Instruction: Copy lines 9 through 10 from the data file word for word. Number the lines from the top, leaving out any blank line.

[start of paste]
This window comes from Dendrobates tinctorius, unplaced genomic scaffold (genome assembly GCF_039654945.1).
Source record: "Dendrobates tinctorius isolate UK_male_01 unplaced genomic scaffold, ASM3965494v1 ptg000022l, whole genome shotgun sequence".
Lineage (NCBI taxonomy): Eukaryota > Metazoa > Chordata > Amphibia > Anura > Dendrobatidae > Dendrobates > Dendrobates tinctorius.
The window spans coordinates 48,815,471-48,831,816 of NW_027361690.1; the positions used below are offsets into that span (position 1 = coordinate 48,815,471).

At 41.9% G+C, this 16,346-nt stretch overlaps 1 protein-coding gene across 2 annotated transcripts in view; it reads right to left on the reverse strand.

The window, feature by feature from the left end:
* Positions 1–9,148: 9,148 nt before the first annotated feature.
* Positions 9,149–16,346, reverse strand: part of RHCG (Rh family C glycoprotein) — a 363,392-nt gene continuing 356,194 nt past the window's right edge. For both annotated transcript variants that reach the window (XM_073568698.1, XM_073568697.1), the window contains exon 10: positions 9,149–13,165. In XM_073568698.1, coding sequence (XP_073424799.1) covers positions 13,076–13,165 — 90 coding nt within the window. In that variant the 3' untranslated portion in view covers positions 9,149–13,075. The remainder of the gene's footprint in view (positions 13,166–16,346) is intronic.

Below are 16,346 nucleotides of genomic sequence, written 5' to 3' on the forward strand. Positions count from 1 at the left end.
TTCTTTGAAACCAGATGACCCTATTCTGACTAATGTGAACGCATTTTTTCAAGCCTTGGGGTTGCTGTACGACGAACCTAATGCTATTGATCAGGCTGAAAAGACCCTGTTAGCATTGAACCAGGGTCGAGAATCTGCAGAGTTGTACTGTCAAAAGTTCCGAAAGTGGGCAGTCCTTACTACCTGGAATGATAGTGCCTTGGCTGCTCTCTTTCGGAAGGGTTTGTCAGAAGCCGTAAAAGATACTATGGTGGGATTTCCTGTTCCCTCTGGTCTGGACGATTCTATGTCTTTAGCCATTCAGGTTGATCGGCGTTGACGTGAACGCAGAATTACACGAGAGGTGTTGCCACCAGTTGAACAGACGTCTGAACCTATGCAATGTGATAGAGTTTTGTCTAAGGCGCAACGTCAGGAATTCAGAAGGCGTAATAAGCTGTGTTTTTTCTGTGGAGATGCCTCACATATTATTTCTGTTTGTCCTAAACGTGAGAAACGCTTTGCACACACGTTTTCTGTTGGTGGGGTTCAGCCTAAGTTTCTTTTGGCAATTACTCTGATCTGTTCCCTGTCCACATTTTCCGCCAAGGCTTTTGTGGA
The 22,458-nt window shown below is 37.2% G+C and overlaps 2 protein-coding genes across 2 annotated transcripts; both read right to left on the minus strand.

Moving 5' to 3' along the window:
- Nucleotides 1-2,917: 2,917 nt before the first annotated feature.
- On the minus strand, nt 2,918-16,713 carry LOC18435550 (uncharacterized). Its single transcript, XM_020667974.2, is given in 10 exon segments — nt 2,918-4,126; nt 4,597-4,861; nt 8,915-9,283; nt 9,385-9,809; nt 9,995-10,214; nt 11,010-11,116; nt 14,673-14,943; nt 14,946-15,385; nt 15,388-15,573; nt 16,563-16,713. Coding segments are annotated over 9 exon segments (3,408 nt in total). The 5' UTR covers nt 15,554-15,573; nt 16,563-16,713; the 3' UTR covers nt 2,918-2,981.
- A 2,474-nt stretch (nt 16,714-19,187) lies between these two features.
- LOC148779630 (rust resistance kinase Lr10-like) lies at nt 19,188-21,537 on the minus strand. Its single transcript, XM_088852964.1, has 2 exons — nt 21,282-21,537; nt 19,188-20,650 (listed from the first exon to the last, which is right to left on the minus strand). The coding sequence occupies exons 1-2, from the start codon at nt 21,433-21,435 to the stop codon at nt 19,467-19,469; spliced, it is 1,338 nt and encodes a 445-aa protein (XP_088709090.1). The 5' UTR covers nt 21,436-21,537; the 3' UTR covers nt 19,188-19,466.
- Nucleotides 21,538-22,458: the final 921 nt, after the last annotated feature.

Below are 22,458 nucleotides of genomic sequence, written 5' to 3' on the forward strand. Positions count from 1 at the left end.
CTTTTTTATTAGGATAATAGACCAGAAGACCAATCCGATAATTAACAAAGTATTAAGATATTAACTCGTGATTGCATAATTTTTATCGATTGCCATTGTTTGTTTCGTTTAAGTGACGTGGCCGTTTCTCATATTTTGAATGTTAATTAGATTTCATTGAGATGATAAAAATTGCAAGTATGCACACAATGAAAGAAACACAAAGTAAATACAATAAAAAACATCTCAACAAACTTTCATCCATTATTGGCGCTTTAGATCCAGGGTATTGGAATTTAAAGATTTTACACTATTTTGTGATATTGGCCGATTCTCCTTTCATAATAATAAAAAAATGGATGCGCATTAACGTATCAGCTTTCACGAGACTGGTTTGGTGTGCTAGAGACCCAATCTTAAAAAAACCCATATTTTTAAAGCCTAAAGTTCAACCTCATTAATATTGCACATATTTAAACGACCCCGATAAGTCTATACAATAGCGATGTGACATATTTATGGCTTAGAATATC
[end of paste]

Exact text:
Below are 16,346 nucleotides of genomic sequence, written 5' to 3' on the forward strand. Positions count from 1 at the left end.
TTCTTTGAAACCAGATGACCCTATTCTGACTAATGTGAACGCATTTTTTCAAGCCTTGGGGTTGCTGTACGACGAACCTAATGCTATTGATCAGGCTGAAAAGACCCTGTTAGCATTGAACCAGGGTCGAGAATCTGCAGAGTTGTACTGTCAAAAGTTCCGAAAGTGGGCAGTCCTTACTACCTGGAATGATAGTGCCTTGGCTGCTCTCTTTCGGAAGGGTTTGTCAGAAGCCGTAAAAGATACTATGGTGGGATTTCCTGTTCCCTCTGGTCTGGACGATTCTATGTCTTTAGCCATTCAGGTTGATCGGCGTTGACGTGAACGCAGAATTACACGAGAGGTGTTGCCACCAGTTGAACAGACGTCTGAACCTATGCAATGTGATAGAGTTTTGTCTAAGGCGCAACGTCAGGAATTCAGAAGGCGTAATAAGCTGTGTTTTTTCTGTGGAGATGCCTCACATATTATTTCTGTTTGTCCTAAACGTGAGAAACGCTTTGCACACACGTTTTCTGTTGGTGGGGTTCAGCCTAAGTTTCTTTTGGCAATTACTCTGATCTGTTCCCTGTCCACATTTTCCGCCAAGGCTTTTGTGGA